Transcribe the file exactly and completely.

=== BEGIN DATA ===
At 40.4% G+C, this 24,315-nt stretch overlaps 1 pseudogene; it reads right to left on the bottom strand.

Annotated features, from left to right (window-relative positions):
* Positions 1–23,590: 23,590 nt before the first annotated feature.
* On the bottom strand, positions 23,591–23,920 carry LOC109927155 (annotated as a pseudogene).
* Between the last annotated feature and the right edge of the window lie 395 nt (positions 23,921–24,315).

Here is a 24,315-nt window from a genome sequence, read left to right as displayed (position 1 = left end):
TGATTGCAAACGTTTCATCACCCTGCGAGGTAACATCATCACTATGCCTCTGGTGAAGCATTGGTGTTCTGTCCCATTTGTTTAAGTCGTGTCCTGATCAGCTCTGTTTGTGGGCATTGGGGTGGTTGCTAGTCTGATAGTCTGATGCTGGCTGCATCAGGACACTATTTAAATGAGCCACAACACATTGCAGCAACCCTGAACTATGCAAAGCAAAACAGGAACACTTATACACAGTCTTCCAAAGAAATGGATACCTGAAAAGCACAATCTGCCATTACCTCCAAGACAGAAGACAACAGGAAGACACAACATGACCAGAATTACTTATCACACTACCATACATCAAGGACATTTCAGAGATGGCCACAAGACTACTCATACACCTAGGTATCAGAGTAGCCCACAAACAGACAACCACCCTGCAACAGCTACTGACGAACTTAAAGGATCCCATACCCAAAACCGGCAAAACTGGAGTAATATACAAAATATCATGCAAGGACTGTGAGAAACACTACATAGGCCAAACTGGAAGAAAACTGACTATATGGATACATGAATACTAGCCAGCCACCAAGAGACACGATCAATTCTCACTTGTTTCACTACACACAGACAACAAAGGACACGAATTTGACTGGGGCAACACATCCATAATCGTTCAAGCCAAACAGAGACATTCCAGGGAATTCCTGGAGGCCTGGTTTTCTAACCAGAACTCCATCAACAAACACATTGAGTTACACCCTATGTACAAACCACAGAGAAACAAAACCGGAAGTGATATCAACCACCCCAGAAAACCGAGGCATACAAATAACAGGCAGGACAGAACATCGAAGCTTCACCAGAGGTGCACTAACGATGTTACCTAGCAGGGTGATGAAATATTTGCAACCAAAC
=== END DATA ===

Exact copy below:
At 40.4% G+C, this 24,315-nt stretch overlaps 1 pseudogene; it reads right to left on the bottom strand.

Annotated features, from left to right (window-relative positions):
* Positions 1–23,590: 23,590 nt before the first annotated feature.
* On the bottom strand, positions 23,591–23,920 carry LOC109927155 (annotated as a pseudogene).
* Between the last annotated feature and the right edge of the window lie 395 nt (positions 23,921–24,315).

Here is a 24,315-nt window from a genome sequence, read left to right as displayed (position 1 = left end):
TGATTGCAAACGTTTCATCACCCTGCGAGGTAACATCATCACTATGCCTCTGGTGAAGCATTGGTGTTCTGTCCCATTTGTTTAAGTCGTGTCCTGATCAGCTCTGTTTGTGGGCATTGGGGTGGTTGCTAGTCTGATAGTCTGATGCTGGCTGCATCAGGACACTATTTAAATGAGCCACAACACATTGCAGCAACCCTGAACTATGCAAAGCAAAACAGGAACACTTATACACAGTCTTCCAAAGAAATGGATACCTGAAAAGCACAATCTGCCATTACCTCCAAGACAGAAGACAACAGGAAGACACAACATGACCAGAATTACTTATCACACTACCATACATCAAGGACATTTCAGAGATGGCCACAAGACTACTCATACACCTAGGTATCAGAGTAGCCCACAAACAGACAACCACCCTGCAACAGCTACTGACGAACTTAAAGGATCCCATACCCAAAACCGGCAAAACTGGAGTAATATACAAAATATCATGCAAGGACTGTGAGAAACACTACATAGGCCAAACTGGAAGAAAACTGACTATATGGATACATGAATACTAGCCAGCCACCAAGAGACACGATCAATTCTCACTTGTTTCACTACACACAGACAACAAAGGACACGAATTTGACTGGGGCAACACATCCATAATCGTTCAAGCCAAACAGAGACATTCCAGGGAATTCCTGGAGGCCTGGTTTTCTAACCAGAACTCCATCAACAAACACATTGAGTTACACCCTATGTACAAACCACAGAGAAACAAAACCGGAAGTGATATCAACCACCCCAGAAAACCGAGGCATACAAATAACAGGCAGGACAGAACATCGAAGCTTCACCAGAGGTGCACTAACGATGTTACCTAGCAGGGTGATGAAATATTTGCAACCAAAC